Kuala Lumpur, 20 July - A memorandum of Understanding (MOU) signing ceremony was held today between Universiti Teknologi PETRONAS (UTP) and PetroEdge Pte. Ltd. (AsiaEdge Pte. Ltd.) and NrgEdge Pte. Ltd. for the development of student digital learning and career progress in the energy industry. The event was held at UTP’s Centre for Advanced and Professional Education (CAPE), Kuala Lumpur.
This international MOU marks UTP as being one of the earliest adopters to such strategic partnership in this region.
The collaboration between UTP and PetroEdge, a specialist in oil and gas training provider entity of AsiaEdge Pte. Ltd., and NrgEdge Pte. Ltd., a professional networking platform for the energy industry, will be in effect for three years. It aims to establish a formal collaboration between the companies in providing training and networking opportunities specifically within the oil and gas, energy industry.
This will allow UTP students and lecturers to network with various worldwide recognised organisations in seeking internships and jobs, participate in online forums and discussions, as well as immerse themselves in digital technical learning such as webinars and virtual reality modules through the company’s dedicated learning platform at www.nrgedge.net/learning.
The MOU was signed by Datuk Ir (Dr) Abdul Rahim Hashim, Vice Chancellor of UTP and Malina Raman, Director of AsiaEdge Pte. Ltd. and NrgEdge Pte. Ltd., Singapore. The signing was witnessed by Associate Professor Dr Fawnizu Azmadi Hussin, Director of Strategic Alliances Office, UTP and Mohammad Khalid, Chief Technology Officer, NrgEdge Pte. Ltd.
About Universiti Teknologi PETRONAS
Universiti Teknologi PETRONAS (UTP) was established in 1997 and has grown to be one of the most prominent private universities in Malaysia. This year marks the 20th anniversary of the university. UTP offers a wide range of industry-relevant engineering, science and technology programmes at undergraduate and postgraduate levels and aims to produce well-rounded graduates with excellent leadership qualities and communication abilities. UTP has produced more than 14,000 graduates and currently has an enrollment of over 1,200 foundation, 6,000 undergraduates and 1,200 postgraduates from more than 66 countries around the world. The university conducts extensive research activities in collaboration with PETRONAS and other institutions and industries locally and abroad focusing on nine niche areas. They are Enhanced Oil Recovery, Carbon Dioxide Management, Deepwater Technology, Nanotechnology, Green Technology, Biomedical Technology, Hybrid Energy Systems, Intelligent Cities and Sustainable Resources. UTP is the first and only private university to be awarded a six-star rating (the highest performance level) by Ministry of Higher Education Malaysia for its research, development and commercialisation efforts. For more information, visit www.utp.edu.my.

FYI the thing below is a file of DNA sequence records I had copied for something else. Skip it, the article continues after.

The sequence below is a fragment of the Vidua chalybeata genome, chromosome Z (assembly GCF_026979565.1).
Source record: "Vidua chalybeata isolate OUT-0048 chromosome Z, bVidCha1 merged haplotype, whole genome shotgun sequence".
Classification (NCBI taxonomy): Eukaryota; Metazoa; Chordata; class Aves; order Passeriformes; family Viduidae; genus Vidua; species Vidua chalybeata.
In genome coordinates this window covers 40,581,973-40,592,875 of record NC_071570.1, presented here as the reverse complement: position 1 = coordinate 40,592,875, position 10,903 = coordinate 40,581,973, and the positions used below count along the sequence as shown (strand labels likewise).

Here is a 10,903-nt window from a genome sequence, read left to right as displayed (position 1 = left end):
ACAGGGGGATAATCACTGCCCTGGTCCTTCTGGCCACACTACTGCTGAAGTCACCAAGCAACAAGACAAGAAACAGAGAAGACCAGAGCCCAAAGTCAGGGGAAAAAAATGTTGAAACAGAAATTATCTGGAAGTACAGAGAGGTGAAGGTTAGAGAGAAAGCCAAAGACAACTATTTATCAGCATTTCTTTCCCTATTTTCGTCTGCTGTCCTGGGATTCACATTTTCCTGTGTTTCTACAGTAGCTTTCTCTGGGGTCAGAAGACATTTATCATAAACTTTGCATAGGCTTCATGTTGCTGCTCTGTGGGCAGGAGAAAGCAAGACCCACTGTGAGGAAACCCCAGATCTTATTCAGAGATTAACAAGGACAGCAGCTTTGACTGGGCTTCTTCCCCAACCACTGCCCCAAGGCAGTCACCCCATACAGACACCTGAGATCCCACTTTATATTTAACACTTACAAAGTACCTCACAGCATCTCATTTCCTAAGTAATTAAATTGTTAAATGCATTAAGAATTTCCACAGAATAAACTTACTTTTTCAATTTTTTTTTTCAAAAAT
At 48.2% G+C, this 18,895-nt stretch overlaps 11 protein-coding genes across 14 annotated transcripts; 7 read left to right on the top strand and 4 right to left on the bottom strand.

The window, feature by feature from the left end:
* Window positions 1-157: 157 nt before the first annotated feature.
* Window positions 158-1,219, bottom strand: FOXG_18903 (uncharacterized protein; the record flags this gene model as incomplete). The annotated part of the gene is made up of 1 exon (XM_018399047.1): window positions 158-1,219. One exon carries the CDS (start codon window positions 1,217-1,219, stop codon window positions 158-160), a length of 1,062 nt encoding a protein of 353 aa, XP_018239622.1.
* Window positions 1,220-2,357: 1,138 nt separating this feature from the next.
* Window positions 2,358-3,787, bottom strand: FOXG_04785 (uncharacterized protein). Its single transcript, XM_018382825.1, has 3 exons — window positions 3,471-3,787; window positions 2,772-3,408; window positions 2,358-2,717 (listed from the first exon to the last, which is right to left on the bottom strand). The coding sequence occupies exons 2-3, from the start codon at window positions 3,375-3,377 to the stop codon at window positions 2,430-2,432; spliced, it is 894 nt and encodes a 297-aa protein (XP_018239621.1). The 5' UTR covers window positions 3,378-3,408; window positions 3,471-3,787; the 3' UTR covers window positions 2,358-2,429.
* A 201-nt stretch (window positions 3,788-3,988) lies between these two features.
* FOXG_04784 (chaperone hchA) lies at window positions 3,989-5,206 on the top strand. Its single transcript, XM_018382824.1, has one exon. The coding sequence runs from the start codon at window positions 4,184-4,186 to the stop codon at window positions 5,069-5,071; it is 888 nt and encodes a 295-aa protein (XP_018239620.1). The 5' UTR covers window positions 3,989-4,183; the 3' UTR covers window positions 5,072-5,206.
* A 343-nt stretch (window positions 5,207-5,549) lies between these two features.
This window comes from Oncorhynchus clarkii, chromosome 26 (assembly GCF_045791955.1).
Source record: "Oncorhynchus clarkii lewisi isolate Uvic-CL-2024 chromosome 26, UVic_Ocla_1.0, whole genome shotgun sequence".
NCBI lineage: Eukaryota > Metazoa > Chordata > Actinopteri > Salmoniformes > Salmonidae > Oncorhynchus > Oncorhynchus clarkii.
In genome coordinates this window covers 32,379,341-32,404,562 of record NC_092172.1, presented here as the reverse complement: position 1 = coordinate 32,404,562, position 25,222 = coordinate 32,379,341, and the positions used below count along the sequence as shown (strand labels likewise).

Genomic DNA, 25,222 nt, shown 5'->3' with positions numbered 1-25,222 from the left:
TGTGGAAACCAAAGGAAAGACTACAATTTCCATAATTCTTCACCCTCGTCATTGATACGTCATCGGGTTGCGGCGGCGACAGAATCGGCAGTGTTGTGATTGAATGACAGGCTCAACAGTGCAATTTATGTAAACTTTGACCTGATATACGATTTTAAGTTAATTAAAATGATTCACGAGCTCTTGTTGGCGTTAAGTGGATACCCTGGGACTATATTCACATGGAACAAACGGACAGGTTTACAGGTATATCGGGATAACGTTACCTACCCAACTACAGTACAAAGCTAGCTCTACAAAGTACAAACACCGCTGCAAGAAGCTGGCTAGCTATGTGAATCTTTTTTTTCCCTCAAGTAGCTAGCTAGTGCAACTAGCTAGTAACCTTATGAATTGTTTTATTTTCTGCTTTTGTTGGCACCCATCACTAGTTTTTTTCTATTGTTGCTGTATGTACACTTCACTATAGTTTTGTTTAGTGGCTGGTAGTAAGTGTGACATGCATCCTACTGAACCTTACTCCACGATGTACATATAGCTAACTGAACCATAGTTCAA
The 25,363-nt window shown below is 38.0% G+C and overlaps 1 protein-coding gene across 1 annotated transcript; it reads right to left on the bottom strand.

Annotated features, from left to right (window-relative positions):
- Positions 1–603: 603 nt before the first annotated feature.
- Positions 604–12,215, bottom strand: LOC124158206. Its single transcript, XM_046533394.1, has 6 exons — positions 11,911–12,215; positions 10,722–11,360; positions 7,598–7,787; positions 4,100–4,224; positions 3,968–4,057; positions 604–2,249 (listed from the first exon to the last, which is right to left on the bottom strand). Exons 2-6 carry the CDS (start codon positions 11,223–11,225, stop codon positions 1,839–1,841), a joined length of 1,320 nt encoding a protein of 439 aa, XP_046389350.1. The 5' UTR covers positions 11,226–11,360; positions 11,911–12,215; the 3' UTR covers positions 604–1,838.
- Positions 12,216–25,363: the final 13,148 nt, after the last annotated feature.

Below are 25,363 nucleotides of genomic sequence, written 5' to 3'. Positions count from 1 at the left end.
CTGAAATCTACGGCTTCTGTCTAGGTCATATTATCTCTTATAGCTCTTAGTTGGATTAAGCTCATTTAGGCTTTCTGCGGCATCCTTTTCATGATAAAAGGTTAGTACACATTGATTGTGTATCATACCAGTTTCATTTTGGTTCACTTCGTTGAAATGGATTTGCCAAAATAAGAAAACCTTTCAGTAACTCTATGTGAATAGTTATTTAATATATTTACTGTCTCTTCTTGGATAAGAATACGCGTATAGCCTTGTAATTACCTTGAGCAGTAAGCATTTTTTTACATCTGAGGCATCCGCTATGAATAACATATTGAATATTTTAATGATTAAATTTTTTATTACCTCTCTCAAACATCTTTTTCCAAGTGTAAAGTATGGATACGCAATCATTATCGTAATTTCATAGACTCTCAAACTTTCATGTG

About AsiaEdge and NrgEdge
AsiaEdge Pte. Ltd. is the holding company of PetroEdge. PetroEdge is the training entity in the AsiaEdge group for the oil and gas industry. NrgEdge is a professional networking platform dedicated to the energy industry. NrgEdge has about 15,000 members and growing daily. It is available on iOS and Android applications besides its dedicated website www.nrgedge.net.
PetroEdge and NrgEdge collaboration with UTP
PetroEdge and NrgEdge hope that their collaboration with UTP will allow students to better themselves through various learning and networking opportunities and explore the energy industry beyond this region. As part of this objective, NrgEdge will select two students from UTP to be NrgEdge Ambassadors.
The NrgEdge Ambassador programme aims to encourage students to volunteer and learn networking skills while they are still pursuing their education. The NrgEdge Ambassador will play the role as a campus influencer, channelling information about the energy industry and career development opportunities to their cohort. The Ambassador programme will help students enhance their soft skills development from on-site volunteering opportunities at networking events and speaking engagements sessions. The Ambassadors will also be able to access premium career coaching with our internal talent advisory faculty for their future undertakings.
PetroEdge Pte. Ltd. (AsiaEdge Pte. Ltd.)
& NrgEdge Pte. Ltd.
+65 6741 9927
University Teknologi PETRONAS
+6 05 368 8000
Something interesting to share?
Join NrgEdge and create your own NrgBuzz today
On 10 December 2021, if all goes to plan Royal Dutch Shell will become just Shell. The energy supermajor will move its headquarters from The Hague in The Netherlands to London, UK. At least three-quarters of the company’s shareholders must vote in favour of the change at the upcoming general meeting, which has been sold by Shell as a means of simplifying its corporate structure and better return value to shareholders, as well as be ‘better positioned to seize opportunities and play a leading role in the energy transition’. In doing so, it will no longer meet Dutch conditions for ‘royal’ designation, dropping a moniker that has defined the company through decades of evolution since 1907.
But why this and why now?